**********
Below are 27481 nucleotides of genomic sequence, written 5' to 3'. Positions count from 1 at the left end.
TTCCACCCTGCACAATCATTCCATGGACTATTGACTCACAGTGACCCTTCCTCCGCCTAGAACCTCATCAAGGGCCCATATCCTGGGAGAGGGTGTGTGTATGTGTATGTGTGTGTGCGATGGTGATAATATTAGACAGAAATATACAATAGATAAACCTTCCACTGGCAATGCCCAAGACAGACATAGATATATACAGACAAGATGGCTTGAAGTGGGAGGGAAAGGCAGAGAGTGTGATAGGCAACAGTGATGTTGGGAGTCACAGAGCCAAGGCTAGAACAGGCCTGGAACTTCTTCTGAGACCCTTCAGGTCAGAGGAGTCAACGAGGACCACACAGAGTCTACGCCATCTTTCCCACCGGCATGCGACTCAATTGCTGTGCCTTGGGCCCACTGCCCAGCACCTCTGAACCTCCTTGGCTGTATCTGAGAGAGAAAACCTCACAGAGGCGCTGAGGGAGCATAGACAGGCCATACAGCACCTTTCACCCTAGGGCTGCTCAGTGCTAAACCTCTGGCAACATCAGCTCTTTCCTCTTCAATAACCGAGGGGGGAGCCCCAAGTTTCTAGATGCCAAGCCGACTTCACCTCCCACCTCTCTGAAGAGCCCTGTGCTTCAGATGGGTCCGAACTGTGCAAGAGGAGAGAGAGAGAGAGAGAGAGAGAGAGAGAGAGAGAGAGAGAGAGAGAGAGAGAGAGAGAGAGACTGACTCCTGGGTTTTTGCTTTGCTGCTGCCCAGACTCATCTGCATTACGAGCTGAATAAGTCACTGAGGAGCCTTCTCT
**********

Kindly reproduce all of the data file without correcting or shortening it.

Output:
Below are 27481 nucleotides of genomic sequence, written 5' to 3'. Positions count from 1 at the left end.
TTCCACCCTGCACAATCATTCCATGGACTATTGACTCACAGTGACCCTTCCTCCGCCTAGAACCTCATCAAGGGCCCATATCCTGGGAGAGGGTGTGTGTATGTGTATGTGTGTGTGCGATGGTGATAATATTAGACAGAAATATACAATAGATAAACCTTCCACTGGCAATGCCCAAGACAGACATAGATATATACAGACAAGATGGCTTGAAGTGGGAGGGAAAGGCAGAGAGTGTGATAGGCAACAGTGATGTTGGGAGTCACAGAGCCAAGGCTAGAACAGGCCTGGAACTTCTTCTGAGACCCTTCAGGTCAGAGGAGTCAACGAGGACCACACAGAGTCTACGCCATCTTTCCCACCGGCATGCGACTCAATTGCTGTGCCTTGGGCCCACTGCCCAGCACCTCTGAACCTCCTTGGCTGTATCTGAGAGAGAAAACCTCACAGAGGCGCTGAGGGAGCATAGACAGGCCATACAGCACCTTTCACCCTAGGGCTGCTCAGTGCTAAACCTCTGGCAACATCAGCTCTTTCCTCTTCAATAACCGAGGGGGGAGCCCCAAGTTTCTAGATGCCAAGCCGACTTCACCTCCCACCTCTCTGAAGAGCCCTGTGCTTCAGATGGGTCCGAACTGTGCAAGAGGAGAGAGAGAGAGAGAGAGAGAGAGAGAGAGAGAGAGAGAGAGAGAGAGAGAGAGAGAGAGAGACTGACTCCTGGGTTTTTGCTTTGCTGCTGCCCAGACTCATCTGCATTACGAGCTGAATAAGTCACTGAGGAGCCTTCTCT